As outlined in the Delors Report, the transition to a single European currency followed a three-stage plan:
- Stage one began on July 1, 1990, and immediately abolished (at least in principle) all restrictions on the movement of capital between the member states. It also began the identification of issues that needed to be dealt with and the development of a working program to implement the upcoming changes.
- Stage two began on January 1, 1994, and marked the establishment of the European Monetary Institute (EMI). The EMI was responsible for coordinating the monetary policy and strengthening the cooperation of the central banks, as well as making preparations for the establishment of the European System of Central Banks, which included the single monetary policy and single currency. In December 1995, the European Heads of State or Government at the European Council meeting in Madrid voted on the name "euro" for the single currency of the European Monetary Union.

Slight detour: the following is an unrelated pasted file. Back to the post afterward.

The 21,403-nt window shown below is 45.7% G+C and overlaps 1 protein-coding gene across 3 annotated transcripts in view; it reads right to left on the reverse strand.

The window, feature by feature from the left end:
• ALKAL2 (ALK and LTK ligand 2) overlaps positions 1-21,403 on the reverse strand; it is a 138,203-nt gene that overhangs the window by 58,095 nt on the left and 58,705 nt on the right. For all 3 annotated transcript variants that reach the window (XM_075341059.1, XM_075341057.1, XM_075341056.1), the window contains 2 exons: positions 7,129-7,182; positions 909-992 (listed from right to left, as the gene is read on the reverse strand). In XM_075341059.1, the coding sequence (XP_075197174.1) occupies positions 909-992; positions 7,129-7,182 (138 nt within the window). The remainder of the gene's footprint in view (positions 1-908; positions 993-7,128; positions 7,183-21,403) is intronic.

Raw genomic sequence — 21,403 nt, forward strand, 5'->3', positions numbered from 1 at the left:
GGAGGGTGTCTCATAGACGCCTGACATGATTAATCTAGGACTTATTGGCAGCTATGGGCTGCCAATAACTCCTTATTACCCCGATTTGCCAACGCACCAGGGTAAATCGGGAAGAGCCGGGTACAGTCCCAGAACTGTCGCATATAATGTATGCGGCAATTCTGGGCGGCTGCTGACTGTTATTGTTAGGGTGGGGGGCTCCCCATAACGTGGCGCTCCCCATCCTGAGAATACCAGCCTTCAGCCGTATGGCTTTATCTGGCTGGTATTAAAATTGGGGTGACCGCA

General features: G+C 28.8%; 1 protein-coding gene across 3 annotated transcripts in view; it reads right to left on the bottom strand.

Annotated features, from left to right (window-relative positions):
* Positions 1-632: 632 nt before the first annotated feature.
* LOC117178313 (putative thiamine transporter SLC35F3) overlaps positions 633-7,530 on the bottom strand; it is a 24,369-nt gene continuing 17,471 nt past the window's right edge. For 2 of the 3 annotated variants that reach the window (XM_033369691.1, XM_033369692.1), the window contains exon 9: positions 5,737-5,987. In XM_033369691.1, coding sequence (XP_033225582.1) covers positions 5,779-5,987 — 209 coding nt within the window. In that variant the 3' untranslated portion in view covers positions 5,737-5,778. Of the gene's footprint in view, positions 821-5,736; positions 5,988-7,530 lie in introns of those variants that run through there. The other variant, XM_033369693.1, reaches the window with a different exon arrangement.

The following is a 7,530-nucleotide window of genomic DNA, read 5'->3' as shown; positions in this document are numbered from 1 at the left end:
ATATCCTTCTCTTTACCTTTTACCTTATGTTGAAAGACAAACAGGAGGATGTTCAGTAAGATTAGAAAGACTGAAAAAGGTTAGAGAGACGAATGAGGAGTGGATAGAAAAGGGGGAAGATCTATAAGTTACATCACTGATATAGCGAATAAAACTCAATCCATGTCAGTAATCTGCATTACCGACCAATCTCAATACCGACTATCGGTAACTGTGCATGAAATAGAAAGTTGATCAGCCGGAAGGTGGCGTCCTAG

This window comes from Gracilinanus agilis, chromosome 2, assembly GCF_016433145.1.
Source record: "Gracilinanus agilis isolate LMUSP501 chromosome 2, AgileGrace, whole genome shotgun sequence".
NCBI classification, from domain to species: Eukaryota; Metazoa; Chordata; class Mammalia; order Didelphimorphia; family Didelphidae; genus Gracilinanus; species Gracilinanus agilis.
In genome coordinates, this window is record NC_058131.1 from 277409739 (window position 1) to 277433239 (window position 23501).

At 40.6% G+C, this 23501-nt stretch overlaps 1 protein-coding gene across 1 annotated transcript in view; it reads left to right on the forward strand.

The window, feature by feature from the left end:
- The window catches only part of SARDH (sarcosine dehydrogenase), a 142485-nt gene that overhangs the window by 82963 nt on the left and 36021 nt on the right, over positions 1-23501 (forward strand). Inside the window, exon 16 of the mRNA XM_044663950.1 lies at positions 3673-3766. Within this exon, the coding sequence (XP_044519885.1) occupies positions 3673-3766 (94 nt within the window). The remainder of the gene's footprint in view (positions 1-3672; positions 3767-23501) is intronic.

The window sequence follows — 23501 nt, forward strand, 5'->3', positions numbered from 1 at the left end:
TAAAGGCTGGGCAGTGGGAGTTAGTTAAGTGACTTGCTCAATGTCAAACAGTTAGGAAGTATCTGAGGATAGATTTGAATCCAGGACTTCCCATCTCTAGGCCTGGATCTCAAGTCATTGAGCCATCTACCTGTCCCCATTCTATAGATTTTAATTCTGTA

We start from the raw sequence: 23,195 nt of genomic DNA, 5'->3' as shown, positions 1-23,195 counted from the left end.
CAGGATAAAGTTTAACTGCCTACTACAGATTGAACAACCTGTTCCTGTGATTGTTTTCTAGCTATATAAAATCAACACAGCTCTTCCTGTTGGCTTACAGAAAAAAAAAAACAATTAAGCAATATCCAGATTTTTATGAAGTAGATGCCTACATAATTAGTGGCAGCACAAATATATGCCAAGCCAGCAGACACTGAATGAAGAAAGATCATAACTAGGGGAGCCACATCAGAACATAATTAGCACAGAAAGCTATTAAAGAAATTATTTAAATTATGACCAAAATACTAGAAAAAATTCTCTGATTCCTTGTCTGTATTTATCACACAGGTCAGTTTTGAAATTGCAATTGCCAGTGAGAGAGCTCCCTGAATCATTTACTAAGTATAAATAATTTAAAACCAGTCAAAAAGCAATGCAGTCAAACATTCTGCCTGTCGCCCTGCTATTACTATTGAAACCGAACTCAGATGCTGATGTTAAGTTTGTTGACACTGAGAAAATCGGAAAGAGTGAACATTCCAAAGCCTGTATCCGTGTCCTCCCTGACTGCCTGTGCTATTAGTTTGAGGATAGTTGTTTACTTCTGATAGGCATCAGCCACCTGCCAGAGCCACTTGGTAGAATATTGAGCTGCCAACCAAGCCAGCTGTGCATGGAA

- Stage three began on January 1, 1999, with the establishment of "irrevocably fixed exchange rates" of the currencies of the current 11 member states. At this point, the euro was the official currency of those countries, but could only be used in non-cash transactions such as electronic transfers, credit, etc. Greece joined the EMU in January 2001, raising the number of member states to 12.
For more details on the events occurring between 1957 and 1989, see the More Euro History section.